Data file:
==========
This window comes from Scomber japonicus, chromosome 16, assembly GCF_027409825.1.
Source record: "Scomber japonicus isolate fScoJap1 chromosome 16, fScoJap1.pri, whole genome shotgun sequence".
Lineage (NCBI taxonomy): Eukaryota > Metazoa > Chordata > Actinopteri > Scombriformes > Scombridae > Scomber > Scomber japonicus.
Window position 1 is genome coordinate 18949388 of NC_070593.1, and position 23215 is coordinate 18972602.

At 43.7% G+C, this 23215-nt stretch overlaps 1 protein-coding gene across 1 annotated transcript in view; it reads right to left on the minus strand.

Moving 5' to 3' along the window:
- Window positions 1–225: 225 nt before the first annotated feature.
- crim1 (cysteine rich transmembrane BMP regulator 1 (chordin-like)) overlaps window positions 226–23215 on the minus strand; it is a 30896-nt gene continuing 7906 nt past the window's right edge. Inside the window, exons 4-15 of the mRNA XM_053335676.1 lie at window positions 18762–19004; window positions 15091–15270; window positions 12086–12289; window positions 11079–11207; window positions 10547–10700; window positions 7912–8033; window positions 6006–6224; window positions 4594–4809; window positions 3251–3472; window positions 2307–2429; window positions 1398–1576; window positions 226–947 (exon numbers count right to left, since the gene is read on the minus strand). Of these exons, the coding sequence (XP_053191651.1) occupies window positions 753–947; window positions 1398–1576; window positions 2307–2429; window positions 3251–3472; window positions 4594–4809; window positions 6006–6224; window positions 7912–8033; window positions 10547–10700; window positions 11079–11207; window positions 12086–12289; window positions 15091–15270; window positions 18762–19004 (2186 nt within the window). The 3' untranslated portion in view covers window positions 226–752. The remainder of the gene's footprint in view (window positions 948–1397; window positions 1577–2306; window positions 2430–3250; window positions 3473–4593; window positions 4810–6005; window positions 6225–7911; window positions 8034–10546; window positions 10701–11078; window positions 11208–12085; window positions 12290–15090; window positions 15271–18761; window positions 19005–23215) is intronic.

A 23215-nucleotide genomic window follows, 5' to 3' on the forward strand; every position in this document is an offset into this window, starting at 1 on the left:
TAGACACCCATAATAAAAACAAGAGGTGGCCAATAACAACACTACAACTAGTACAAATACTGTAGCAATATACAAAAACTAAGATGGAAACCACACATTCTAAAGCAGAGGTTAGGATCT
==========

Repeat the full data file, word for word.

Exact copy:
This window comes from Scomber japonicus, chromosome 16, assembly GCF_027409825.1.
Source record: "Scomber japonicus isolate fScoJap1 chromosome 16, fScoJap1.pri, whole genome shotgun sequence".
Lineage (NCBI taxonomy): Eukaryota > Metazoa > Chordata > Actinopteri > Scombriformes > Scombridae > Scomber > Scomber japonicus.
Window position 1 is genome coordinate 18949388 of NC_070593.1, and position 23215 is coordinate 18972602.

At 43.7% G+C, this 23215-nt stretch overlaps 1 protein-coding gene across 1 annotated transcript in view; it reads right to left on the minus strand.

Moving 5' to 3' along the window:
- Window positions 1–225: 225 nt before the first annotated feature.
- crim1 (cysteine rich transmembrane BMP regulator 1 (chordin-like)) overlaps window positions 226–23215 on the minus strand; it is a 30896-nt gene continuing 7906 nt past the window's right edge. Inside the window, exons 4-15 of the mRNA XM_053335676.1 lie at window positions 18762–19004; window positions 15091–15270; window positions 12086–12289; window positions 11079–11207; window positions 10547–10700; window positions 7912–8033; window positions 6006–6224; window positions 4594–4809; window positions 3251–3472; window positions 2307–2429; window positions 1398–1576; window positions 226–947 (exon numbers count right to left, since the gene is read on the minus strand). Of these exons, the coding sequence (XP_053191651.1) occupies window positions 753–947; window positions 1398–1576; window positions 2307–2429; window positions 3251–3472; window positions 4594–4809; window positions 6006–6224; window positions 7912–8033; window positions 10547–10700; window positions 11079–11207; window positions 12086–12289; window positions 15091–15270; window positions 18762–19004 (2186 nt within the window). The 3' untranslated portion in view covers window positions 226–752. The remainder of the gene's footprint in view (window positions 948–1397; window positions 1577–2306; window positions 2430–3250; window positions 3473–4593; window positions 4810–6005; window positions 6225–7911; window positions 8034–10546; window positions 10701–11078; window positions 11208–12085; window positions 12290–15090; window positions 15271–18761; window positions 19005–23215) is intronic.

A 23215-nucleotide genomic window follows, 5' to 3' on the forward strand; every position in this document is an offset into this window, starting at 1 on the left:
TAGACACCCATAATAAAAACAAGAGGTGGCCAATAACAACACTACAACTAGTACAAATACTGTAGCAATATACAAAAACTAAGATGGAAACCACACATTCTAAAGCAGAGGTTAGGATCT